8 Steps to Organizing Your Finances - Our Road to Financial Freedom

8 Steps to Organizing Your Finances - Money and Budgeting Tips

Yes, I am going out on a limb and discussing finances!!  Normally this is a topic I shy away from as I find it is just too personal, but I have just spent the last month painstakingly organizing our finances and I really felt like I needed to share the process in hopes it may help some of you who are struggling with your finances.

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I have been a SAHM (Stay at Home Mum) for 8 years and I will be honest with you, it's been really tough living off of one income.  And we actually really haven't been living off of just one income, we have been living off of lines of credit, overdraft & credit cards!  It's a vicious cycle and I have finally decided we need to change our ways.

We were headed for a huge financial crisis, so it was time to get real with our finances. Gail Vaz-Oxlade pretty much challenged me in her new book Debt Free Forever: Take Control Of Your Money And Your Life, and gave me the push and inspiration to change the way I have always done our budgeting. We have drastically cut our variable expenses, started saving money and, most importantly, paying off our debt (yes, you can do both!).

We have implemented Gail's Magic Jar system and are now living off cash only and boy does it feel great! It is going to be a bit of a challenge, but we are both totally up to it!! And I am looking forward to being financially free!!


Here are some steps we did to help us get on track to pay down our debt & take charge of our spending:

1.  Create a spending analysis worksheet for the last 6 months - yes, six months!  This was very time consuming & challenging, and I was ready to give up multiple times, but I can't stress enough how this step was absolutely crucial in order to see where all of the money was going.  It sure was an eye opener!!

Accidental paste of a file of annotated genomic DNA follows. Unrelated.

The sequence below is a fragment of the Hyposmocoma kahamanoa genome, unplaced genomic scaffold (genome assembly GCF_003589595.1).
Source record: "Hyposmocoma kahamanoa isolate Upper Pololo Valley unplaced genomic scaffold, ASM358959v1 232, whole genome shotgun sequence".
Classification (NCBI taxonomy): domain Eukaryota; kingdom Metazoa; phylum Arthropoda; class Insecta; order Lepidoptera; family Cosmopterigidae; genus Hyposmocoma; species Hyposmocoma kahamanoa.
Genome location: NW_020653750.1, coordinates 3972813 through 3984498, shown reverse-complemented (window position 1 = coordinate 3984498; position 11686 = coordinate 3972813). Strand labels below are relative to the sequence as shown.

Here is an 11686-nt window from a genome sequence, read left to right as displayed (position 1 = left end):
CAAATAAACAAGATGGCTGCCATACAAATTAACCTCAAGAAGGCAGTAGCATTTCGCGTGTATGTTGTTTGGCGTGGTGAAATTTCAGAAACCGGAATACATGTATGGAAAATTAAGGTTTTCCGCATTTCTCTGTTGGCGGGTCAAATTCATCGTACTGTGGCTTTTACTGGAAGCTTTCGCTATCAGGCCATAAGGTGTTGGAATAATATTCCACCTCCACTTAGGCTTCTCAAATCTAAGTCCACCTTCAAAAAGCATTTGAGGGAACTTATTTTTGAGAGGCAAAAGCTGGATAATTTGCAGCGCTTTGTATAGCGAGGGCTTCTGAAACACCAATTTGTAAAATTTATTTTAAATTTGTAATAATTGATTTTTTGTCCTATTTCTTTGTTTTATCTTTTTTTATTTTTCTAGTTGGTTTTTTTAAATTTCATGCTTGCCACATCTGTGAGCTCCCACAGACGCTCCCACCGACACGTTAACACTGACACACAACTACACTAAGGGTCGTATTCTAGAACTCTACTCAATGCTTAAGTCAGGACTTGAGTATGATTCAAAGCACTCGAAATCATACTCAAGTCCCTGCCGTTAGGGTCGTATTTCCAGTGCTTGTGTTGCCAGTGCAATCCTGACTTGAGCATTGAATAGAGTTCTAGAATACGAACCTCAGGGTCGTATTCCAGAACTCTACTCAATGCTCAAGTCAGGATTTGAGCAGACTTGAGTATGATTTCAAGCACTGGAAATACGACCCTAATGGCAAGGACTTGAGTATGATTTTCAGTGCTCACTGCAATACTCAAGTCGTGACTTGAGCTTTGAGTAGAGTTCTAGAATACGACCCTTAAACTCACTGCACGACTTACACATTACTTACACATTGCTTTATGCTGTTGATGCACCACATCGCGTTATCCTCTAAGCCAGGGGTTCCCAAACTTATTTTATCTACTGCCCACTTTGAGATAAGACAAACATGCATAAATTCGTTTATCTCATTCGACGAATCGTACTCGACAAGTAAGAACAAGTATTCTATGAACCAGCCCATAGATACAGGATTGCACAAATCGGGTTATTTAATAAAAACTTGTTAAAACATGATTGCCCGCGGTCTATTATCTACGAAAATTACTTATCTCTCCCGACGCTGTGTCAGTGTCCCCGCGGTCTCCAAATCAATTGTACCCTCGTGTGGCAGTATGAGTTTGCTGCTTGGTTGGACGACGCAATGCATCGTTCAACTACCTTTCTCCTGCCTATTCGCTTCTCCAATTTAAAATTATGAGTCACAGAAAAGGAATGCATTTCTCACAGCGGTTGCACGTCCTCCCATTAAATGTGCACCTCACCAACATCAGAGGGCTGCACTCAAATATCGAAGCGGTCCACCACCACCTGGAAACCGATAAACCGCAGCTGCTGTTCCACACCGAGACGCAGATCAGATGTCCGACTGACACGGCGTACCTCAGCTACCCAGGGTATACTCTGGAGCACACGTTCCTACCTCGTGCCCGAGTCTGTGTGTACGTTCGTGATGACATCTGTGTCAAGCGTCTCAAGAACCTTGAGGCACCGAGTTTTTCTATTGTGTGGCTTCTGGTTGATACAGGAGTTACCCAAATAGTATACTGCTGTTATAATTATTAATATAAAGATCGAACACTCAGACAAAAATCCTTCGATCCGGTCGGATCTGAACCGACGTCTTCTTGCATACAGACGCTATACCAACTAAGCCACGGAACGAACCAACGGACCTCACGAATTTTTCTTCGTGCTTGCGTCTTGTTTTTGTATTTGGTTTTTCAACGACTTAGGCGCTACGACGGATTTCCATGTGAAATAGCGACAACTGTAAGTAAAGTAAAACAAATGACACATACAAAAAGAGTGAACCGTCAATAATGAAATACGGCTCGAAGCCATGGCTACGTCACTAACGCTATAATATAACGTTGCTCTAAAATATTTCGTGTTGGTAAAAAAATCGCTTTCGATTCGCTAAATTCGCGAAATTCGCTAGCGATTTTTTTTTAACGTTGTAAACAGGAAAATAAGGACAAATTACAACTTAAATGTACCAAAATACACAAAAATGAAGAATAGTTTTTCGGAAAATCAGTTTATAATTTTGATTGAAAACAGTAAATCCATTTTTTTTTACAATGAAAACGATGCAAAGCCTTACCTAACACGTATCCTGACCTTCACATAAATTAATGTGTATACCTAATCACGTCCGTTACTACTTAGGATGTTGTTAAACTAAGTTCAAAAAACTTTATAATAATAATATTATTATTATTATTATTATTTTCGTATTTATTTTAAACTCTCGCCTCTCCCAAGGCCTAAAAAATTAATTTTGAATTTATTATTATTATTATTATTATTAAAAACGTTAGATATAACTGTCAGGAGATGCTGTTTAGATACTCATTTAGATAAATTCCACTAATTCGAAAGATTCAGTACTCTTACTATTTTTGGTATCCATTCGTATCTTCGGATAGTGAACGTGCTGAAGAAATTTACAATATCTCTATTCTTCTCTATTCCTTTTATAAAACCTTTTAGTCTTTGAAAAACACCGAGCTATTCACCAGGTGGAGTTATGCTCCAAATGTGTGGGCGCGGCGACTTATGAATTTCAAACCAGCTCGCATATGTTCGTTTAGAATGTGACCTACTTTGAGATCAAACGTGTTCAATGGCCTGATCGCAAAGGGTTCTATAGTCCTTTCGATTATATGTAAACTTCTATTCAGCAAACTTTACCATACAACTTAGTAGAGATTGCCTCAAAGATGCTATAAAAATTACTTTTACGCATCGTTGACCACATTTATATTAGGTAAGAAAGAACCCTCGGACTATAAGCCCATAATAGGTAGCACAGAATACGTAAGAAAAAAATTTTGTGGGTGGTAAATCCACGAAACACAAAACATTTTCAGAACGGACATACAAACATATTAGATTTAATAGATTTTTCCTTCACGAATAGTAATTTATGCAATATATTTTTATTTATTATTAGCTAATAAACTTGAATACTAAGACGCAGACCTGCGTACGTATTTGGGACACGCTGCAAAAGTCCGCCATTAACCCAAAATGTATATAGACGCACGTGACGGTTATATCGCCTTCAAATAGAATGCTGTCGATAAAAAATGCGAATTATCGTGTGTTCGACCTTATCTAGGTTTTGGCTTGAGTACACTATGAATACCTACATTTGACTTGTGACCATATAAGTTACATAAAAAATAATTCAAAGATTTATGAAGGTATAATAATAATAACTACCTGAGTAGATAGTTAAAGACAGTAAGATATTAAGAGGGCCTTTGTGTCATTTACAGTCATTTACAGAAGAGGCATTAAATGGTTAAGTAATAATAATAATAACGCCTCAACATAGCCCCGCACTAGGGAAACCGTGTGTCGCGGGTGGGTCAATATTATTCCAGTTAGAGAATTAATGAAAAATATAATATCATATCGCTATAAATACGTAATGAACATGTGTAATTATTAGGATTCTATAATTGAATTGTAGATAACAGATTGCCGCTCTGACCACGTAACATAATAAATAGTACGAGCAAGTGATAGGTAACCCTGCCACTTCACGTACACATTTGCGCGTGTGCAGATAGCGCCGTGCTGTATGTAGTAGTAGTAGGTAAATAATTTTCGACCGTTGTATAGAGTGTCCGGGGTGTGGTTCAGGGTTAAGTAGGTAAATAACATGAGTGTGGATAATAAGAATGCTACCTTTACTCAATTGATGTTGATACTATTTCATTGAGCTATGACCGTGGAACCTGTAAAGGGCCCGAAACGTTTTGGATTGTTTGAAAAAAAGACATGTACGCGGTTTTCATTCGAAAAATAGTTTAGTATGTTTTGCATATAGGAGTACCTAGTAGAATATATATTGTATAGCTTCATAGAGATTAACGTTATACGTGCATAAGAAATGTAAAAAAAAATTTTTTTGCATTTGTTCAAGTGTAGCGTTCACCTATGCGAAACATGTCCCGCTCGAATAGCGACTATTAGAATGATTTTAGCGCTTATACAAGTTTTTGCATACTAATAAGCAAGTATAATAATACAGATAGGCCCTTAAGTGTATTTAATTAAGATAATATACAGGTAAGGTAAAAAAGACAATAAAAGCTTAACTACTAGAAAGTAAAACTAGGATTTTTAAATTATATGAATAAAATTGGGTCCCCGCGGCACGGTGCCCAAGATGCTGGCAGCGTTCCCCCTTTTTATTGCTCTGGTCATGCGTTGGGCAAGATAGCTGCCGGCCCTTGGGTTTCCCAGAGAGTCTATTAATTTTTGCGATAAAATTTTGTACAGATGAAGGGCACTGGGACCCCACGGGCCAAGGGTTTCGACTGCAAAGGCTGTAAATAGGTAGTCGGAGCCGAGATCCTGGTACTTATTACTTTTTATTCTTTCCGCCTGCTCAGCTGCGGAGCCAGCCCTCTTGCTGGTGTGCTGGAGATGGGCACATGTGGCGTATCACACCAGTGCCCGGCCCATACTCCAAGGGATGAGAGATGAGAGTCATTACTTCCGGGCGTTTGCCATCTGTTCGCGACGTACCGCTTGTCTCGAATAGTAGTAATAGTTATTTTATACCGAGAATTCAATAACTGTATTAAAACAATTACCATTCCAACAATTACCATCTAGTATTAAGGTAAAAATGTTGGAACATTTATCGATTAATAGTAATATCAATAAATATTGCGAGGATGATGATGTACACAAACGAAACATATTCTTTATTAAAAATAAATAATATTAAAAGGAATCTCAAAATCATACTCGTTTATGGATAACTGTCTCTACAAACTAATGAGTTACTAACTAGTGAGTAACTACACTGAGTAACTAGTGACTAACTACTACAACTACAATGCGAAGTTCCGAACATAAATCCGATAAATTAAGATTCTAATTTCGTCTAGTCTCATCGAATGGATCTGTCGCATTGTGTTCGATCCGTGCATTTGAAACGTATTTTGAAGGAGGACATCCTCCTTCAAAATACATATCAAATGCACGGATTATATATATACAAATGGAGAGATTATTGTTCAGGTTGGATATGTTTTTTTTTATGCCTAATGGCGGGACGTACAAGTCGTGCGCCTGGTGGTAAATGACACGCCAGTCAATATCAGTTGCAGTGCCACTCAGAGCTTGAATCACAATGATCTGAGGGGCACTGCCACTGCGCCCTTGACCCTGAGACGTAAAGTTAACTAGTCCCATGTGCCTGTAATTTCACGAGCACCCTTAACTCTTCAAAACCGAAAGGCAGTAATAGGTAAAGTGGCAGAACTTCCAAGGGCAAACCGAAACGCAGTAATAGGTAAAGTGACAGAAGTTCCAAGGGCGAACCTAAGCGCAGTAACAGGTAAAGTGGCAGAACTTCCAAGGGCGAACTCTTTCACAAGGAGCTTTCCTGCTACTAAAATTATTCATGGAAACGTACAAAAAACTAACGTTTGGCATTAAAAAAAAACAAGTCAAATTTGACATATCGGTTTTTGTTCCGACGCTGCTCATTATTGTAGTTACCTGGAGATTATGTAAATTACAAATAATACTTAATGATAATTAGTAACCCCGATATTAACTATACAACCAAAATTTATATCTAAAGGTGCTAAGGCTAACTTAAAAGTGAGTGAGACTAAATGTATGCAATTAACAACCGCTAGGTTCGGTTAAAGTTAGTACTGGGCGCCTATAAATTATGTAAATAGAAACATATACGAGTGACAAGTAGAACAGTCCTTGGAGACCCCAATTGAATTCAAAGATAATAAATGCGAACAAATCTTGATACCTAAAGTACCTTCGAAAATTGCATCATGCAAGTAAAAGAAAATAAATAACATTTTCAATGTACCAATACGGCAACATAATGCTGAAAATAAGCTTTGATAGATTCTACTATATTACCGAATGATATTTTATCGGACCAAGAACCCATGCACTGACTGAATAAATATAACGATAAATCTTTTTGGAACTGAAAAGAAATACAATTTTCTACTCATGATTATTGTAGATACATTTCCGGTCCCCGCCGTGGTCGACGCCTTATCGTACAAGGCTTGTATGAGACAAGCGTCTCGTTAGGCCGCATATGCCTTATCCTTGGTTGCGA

2.  List all debts & include interest rates, minimum payments, balances (lines of credit, credit cards, hardware store credit card...)

3.  Transfer balances from high interest credit cards to one low interest credit card; calculate our monthly payments to have it paid off in 2 years. (Alternatively, we may consider a consolidation loan for both the credit card balance and the lines of credit)

4.  Create a zero balance worksheet - this includes income, monthly fixed expenses (mortgage, utilities, etc.) & monthly variable expenses (groceries, entertainment, etc.).  In order to have the money to pay off our credit card debt in 2 years, we have to drastically reduce or even eliminate some of our variable expenses.

But we also had to add in the money we were spending annually that was never budgeted for, such as home/vehicle maintenance & medical/dental deductibles!  We realized that putting all of our money on debt repayment & putting nothing into savings was actually making things worse!

What always ended up happening was that we would have no money saved for emergencies such as a new battery for the van, an alternator for the truck, etc. (both of those things just happened!), so we'd have to bring out the credit card then pay that with the line of credit when it was due....  You get the picture!

Pay off debt. Budget like a boss. Reach your financial goals.